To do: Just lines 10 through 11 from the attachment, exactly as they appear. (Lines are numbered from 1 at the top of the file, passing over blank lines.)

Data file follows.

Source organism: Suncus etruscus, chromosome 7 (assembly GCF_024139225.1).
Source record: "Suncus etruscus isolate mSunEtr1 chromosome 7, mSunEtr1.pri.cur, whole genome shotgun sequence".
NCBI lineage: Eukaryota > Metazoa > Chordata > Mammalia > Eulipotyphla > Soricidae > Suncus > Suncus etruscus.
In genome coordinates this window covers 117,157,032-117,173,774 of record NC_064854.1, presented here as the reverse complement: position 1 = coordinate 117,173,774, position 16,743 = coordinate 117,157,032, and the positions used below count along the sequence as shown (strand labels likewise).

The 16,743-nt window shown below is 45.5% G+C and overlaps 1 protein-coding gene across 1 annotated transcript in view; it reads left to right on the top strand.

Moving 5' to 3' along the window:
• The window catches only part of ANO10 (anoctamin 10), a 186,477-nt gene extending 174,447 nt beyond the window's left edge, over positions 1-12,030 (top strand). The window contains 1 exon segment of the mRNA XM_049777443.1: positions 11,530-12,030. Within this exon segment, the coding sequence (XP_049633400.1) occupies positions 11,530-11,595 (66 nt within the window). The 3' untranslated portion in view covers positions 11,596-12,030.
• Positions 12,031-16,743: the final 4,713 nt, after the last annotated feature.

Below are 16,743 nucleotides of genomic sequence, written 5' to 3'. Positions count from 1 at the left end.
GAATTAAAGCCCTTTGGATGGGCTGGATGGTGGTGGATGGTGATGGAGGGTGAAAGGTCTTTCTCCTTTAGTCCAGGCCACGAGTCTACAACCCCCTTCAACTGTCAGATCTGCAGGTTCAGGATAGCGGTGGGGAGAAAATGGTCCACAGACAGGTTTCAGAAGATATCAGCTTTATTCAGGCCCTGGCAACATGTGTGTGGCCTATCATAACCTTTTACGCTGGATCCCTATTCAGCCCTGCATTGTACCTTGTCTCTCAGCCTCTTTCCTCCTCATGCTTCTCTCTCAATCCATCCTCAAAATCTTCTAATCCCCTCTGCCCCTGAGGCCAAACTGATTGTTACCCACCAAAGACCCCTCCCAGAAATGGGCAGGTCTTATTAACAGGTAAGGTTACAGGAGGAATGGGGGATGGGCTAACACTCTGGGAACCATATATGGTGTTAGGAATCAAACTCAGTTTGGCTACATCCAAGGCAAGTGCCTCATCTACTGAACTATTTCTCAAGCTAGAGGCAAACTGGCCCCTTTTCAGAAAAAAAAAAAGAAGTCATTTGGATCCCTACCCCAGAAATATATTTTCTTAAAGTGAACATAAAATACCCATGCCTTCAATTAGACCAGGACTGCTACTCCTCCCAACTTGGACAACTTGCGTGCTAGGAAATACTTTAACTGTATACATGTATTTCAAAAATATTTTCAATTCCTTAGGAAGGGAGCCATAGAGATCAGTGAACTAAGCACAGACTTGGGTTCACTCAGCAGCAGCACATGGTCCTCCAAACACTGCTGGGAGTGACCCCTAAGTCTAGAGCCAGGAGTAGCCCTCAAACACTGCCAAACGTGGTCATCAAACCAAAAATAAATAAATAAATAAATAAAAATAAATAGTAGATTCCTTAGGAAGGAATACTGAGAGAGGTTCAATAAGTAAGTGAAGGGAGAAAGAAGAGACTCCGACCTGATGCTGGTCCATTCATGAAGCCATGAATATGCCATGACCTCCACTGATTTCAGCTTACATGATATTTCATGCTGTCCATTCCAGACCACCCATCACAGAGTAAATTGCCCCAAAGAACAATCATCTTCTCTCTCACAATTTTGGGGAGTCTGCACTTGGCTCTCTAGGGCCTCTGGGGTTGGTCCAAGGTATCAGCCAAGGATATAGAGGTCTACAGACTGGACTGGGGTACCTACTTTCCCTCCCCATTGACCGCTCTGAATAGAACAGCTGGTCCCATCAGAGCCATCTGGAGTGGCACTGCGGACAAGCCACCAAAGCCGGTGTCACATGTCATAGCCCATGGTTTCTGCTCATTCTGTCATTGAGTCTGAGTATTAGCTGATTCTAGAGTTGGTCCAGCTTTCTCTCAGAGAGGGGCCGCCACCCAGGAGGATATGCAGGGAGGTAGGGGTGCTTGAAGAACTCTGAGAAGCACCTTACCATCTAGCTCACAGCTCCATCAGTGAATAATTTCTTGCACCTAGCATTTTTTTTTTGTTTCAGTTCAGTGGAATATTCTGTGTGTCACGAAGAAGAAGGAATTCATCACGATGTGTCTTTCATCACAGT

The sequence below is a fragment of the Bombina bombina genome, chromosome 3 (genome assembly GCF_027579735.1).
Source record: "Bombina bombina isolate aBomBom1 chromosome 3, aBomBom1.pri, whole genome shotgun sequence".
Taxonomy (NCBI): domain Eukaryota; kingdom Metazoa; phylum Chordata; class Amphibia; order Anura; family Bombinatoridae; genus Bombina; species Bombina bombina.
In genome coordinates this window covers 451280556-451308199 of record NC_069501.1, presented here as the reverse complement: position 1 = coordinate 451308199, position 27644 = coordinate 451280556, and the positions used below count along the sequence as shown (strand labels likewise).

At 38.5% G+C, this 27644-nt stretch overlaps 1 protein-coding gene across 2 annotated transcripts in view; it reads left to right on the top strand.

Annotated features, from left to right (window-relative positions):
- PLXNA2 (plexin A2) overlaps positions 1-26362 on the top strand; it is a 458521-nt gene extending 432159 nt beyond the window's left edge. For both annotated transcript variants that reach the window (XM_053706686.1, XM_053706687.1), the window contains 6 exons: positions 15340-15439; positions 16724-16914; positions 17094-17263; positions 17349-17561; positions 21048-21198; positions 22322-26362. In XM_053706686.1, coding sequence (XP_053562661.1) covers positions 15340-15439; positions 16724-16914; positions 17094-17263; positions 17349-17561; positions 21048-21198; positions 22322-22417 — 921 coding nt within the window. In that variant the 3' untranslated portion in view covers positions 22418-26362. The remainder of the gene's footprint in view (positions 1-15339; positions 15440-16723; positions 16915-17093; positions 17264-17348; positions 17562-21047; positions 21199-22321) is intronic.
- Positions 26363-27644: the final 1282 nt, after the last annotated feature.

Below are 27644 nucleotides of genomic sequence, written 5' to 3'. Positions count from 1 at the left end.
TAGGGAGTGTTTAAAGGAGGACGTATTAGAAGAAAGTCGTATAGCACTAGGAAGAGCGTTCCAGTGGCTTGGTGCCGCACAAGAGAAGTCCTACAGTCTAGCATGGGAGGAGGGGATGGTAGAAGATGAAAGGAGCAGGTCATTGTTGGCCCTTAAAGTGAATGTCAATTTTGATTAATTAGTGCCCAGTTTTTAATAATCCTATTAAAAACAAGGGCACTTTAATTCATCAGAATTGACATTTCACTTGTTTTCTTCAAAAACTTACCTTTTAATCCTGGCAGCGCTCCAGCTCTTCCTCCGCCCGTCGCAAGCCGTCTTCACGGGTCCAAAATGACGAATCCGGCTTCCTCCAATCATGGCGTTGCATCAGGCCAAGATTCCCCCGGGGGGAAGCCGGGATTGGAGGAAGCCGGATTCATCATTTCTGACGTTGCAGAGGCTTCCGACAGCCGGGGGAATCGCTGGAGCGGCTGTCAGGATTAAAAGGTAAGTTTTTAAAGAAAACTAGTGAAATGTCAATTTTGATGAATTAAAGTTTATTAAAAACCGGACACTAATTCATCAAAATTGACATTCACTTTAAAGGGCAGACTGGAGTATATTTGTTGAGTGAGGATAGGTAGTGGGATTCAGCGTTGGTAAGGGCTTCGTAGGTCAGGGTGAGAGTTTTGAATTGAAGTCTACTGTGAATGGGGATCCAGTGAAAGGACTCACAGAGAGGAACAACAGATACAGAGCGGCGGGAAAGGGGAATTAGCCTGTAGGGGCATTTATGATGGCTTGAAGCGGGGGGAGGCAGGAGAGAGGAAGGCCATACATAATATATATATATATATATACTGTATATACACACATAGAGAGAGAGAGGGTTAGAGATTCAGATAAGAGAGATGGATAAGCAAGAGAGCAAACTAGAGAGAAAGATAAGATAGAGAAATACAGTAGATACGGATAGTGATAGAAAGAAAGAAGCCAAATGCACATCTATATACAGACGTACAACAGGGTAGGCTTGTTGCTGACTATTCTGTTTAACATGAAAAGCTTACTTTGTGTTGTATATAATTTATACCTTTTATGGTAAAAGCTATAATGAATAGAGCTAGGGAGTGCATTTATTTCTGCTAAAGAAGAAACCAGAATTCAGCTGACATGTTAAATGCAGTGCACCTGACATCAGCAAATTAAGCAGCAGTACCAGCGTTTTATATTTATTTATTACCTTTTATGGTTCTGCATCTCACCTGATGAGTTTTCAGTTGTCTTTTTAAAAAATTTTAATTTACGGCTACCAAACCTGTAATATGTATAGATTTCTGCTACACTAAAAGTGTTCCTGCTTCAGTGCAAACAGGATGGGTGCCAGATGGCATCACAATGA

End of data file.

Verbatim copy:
GAATTAAAGCCCTTTGGATGGGCTGGATGGTGGTGGATGGTGATGGAGGGTGAAAGGTCTTTCTCCTTTAGTCCAGGCCACGAGTCTACAACCCCCTTCAACTGTCAGATCTGCAGGTTCAGGATAGCGGTGGGGAGAAAATGGTCCACAGACAGGTTTCAGAAGATATCAGCTTTATTCAGGCCCTGGCAACATGTGTGTGGCCTATCATAACCTTTTACGCTGGATCCCTATTCAGCCCTGCATTGTACCTTGTCTCTCAGCCTCTTTCCTCCTCATGCTTCTCTCTCAATCCATCCTCAAAATCTTCTAATCCCCTCTGCCCCTGAGGCCAAACTGATTGTTACCCACCAAAGACCCCTCCCAGAAATGGGCAGGTCTTATTAACAGGTAAGGTTACAGGAGGAATGGGGGATGGGCTAACACTCTGGGAACCATATATGGTGTTAGGAATCAAACTCAGTTTGGCTACATCCAAGGCAAGTGCCTCATCTACTGAACTATTTCTCAAGCTAGAGGCAAACTGGCCCCTTTTCAGAAAAAAAAAAAGAAGTCATTTGGATCCCTACCCCAGAAATATATTTTCTTAAAGTGAACATAAAATACCCATGCCTTCAATTAGACCAGGACTGCTACTCCTCCCAACTTGGACAACTTGCGTGCTAGGAAATACTTTAACTGTATACATGTATTTCAAAAATATTTTCAATTCCTTAGGAAGGGAGCCATAGAGATCAGTGAACTAAGCACAGACTTGGGTTCACTCAGCAGCAGCACATGGTCCTCCAAACACTGCTGGGAGTGACCCCTAAGTCTAGAGCCAGGAGTAGCCCTCAAACACTGCCAAACGTGGTCATCAAACCAAAAATAAATAAATAAATAAATAAAAATAAATAGTAGATTCCTTAGGAAGGAATACTGAGAGAGGTTCAATAAGTAAGTGAAGGGAGAAAGAAGAGACTCCGACCTGATGCTGGTCCATTCATGAAGCCATGAATATGCCATGACCTCCACTGATTTCAGCTTACATGATATTTCATGCTGTCCATTCCAGACCACCCATCACAGAGTAAATTGCCCCAAAGAACAATCATCTTCTCTCTCACAATTTTGGGGAGTCTGCACTTGGCTCTCTAGGGCCTCTGGGGTTGGTCCAAGGTATCAGCCAAGGATATAGAGGTCTACAGACTGGACTGGGGTACCTACTTTCCCTCCCCATTGACCGCTCTGAATAGAACAGCTGGTCCCATCAGAGCCATCTGGAGTGGCACTGCGGACAAGCCACCAAAGCCGGTGTCACATGTCATAGCCCATGGTTTCTGCTCATTCTGTCATTGAGTCTGAGTATTAGCTGATTCTAGAGTTGGTCCAGCTTTCTCTCAGAGAGGGGCCGCCACCCAGGAGGATATGCAGGGAGGTAGGGGTGCTTGAAGAACTCTGAGAAGCACCTTACCATCTAGCTCACAGCTCCATCAGTGAATAATTTCTTGCACCTAGCATTTTTTTTTTGTTTCAGTTCAGTGGAATATTCTGTGTGTCACGAAGAAGAAGGAATTCATCACGATGTGTCTTTCATCACAGT

The sequence below is a fragment of the Bombina bombina genome, chromosome 3 (genome assembly GCF_027579735.1).